* This is a repost from a while ago, at my old blog. It created good discussion then, so I'm wondering if it will again. I'm also wondering if anyone who participated in the conversation then has changed their opinions since then... to that end, I'll also repost the original comments so we can see where we've all come since that time. *
The Enlightenment. Modernism. Deconstructionism. Postmodernism. Post-postmodernism. What does the Church believe? What are the essentials that do not change and what is culturally relevant?
While it may be an oversimplification, it seems that in a broad stroke, what separates “Evangelicalism” from “Fundamentalism” is how to handle the Enlightenment… and everything post-elightenment, really. Fundamentalism unrelentingly holds fast to the “fundamentals,” without any regard for what the modern sciences have to say about things. “Evangelicals,” on the other hand, are eager to interact with all that advanced human learning can teach us. Rather than writing off evolution by insisting that the Bible teaches a literal 6 day creation, Evangelicals are willing to roll with whatever it is in vogue for scientists. After all, why would we want to remain out of the loop? Does anyone have any respect for the Roman church’s response to poor old Galileo?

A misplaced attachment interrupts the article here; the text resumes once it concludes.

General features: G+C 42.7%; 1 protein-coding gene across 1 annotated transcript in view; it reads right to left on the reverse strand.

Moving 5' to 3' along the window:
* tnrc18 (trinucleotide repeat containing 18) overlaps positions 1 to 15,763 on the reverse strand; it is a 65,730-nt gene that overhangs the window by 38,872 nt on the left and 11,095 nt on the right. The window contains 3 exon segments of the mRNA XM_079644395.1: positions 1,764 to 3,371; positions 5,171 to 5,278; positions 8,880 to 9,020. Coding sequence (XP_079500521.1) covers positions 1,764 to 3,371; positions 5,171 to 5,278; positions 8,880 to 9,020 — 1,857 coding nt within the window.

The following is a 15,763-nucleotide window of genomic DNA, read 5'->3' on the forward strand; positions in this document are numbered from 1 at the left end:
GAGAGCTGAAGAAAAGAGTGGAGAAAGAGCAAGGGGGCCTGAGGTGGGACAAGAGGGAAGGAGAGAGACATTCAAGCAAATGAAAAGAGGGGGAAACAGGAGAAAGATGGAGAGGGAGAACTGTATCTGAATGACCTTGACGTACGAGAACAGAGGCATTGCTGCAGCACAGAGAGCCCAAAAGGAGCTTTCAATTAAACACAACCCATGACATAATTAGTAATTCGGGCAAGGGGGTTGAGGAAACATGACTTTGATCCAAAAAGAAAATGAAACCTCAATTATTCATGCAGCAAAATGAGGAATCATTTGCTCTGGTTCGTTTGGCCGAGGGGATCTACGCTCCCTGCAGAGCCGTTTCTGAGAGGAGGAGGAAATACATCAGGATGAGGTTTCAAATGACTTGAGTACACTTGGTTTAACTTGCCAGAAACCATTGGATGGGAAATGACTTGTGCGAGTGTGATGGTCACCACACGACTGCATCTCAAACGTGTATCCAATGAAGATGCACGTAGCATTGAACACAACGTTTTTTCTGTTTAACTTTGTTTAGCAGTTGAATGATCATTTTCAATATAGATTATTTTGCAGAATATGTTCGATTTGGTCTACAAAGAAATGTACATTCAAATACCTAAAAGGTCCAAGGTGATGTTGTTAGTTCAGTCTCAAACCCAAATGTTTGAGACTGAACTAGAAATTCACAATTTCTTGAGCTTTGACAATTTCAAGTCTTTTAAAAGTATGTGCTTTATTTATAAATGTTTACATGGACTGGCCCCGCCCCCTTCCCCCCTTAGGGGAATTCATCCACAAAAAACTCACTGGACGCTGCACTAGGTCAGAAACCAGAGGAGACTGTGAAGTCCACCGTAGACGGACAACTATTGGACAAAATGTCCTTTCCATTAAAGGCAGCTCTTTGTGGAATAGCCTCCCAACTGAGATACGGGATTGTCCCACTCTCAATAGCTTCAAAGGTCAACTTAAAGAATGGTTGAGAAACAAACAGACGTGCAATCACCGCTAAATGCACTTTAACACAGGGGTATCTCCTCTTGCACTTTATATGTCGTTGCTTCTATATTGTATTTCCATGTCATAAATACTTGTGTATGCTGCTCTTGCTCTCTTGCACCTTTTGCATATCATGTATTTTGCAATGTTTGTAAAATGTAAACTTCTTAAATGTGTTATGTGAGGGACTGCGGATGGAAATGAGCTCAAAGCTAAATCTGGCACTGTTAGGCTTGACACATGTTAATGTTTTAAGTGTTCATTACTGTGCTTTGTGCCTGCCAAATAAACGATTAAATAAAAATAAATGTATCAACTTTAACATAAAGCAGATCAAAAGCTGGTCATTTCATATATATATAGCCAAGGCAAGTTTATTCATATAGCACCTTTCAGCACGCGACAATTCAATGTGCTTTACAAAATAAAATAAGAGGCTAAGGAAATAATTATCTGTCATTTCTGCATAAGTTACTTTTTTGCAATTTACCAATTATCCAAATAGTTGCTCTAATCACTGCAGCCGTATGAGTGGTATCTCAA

In contrast, Fundamentalists could care less what the rest of the world has to say, they insist that since the Bible teaches a literal 6 day creation, we have no need for further inquiry into the matter. Why, they bravely ask, does it even matter what a modern scientist might be able to find, when we have the Bible?